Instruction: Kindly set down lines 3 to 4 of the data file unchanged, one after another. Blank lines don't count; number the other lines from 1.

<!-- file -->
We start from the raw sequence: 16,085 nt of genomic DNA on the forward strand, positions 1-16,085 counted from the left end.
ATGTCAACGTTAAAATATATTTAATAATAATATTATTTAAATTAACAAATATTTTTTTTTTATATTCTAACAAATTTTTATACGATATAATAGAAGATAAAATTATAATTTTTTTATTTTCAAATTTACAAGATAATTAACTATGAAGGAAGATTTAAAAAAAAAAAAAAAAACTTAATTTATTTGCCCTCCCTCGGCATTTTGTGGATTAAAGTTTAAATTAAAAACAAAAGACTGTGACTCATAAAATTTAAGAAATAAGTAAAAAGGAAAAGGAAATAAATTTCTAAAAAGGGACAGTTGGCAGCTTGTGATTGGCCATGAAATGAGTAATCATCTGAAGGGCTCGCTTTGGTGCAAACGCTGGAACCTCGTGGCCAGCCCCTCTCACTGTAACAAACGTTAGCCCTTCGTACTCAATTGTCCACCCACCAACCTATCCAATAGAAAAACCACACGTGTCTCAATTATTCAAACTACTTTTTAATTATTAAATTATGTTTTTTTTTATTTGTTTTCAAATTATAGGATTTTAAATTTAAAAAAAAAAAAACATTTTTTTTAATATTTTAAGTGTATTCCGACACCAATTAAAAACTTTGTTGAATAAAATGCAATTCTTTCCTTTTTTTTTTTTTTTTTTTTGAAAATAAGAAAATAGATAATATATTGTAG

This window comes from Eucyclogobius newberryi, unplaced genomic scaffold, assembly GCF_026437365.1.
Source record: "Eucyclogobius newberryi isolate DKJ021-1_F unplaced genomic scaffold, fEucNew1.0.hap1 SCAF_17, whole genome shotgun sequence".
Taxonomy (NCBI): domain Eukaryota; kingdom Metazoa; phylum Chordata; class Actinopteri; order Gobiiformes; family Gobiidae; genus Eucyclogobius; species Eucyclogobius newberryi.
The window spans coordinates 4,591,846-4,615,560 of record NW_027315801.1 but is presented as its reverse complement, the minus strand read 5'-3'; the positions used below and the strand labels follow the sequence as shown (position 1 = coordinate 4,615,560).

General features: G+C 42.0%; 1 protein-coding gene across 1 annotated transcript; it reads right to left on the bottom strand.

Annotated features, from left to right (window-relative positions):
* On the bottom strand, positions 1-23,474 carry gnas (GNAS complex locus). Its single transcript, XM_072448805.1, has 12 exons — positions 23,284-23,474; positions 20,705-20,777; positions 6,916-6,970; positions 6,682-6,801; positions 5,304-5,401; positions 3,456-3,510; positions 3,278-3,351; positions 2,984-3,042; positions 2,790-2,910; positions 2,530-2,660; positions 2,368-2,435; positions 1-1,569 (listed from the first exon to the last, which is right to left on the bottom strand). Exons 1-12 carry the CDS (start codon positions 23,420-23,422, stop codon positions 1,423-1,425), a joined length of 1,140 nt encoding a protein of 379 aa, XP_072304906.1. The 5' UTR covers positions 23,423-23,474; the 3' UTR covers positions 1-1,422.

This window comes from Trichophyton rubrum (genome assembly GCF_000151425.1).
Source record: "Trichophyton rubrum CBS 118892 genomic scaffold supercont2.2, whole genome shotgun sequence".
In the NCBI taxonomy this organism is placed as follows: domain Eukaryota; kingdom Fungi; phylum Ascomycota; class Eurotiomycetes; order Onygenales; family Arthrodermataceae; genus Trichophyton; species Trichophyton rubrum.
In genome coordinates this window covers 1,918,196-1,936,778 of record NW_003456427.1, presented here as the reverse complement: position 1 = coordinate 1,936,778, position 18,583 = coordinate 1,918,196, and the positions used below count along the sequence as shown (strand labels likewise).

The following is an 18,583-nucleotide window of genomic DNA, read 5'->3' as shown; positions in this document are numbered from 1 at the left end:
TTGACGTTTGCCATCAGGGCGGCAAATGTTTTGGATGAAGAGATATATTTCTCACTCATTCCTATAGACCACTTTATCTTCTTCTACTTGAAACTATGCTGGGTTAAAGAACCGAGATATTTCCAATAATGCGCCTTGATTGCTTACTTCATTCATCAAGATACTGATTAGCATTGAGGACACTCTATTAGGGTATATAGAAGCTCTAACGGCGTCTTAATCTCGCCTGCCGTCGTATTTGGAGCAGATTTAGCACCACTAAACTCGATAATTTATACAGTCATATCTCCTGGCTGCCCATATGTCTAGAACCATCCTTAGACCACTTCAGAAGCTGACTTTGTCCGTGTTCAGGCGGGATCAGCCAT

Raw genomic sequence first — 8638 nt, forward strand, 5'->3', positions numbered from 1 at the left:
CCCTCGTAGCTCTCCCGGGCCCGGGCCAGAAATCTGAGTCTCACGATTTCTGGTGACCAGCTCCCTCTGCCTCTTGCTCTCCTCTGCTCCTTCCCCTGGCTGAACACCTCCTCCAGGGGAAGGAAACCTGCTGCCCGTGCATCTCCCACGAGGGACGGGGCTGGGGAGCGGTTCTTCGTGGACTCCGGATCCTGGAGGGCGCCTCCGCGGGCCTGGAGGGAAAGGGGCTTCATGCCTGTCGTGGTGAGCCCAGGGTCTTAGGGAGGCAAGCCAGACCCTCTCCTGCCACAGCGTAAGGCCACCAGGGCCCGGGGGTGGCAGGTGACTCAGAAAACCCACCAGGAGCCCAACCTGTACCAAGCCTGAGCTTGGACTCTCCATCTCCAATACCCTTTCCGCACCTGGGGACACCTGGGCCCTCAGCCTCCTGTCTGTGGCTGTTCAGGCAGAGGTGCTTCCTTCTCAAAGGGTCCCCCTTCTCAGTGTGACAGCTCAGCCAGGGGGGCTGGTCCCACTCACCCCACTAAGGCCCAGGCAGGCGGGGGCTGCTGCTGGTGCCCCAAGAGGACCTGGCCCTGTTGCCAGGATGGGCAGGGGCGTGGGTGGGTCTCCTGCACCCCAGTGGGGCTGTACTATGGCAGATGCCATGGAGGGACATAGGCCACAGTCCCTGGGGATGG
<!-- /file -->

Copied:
This window comes from Eucyclogobius newberryi, unplaced genomic scaffold, assembly GCF_026437365.1.
Source record: "Eucyclogobius newberryi isolate DKJ021-1_F unplaced genomic scaffold, fEucNew1.0.hap1 SCAF_17, whole genome shotgun sequence".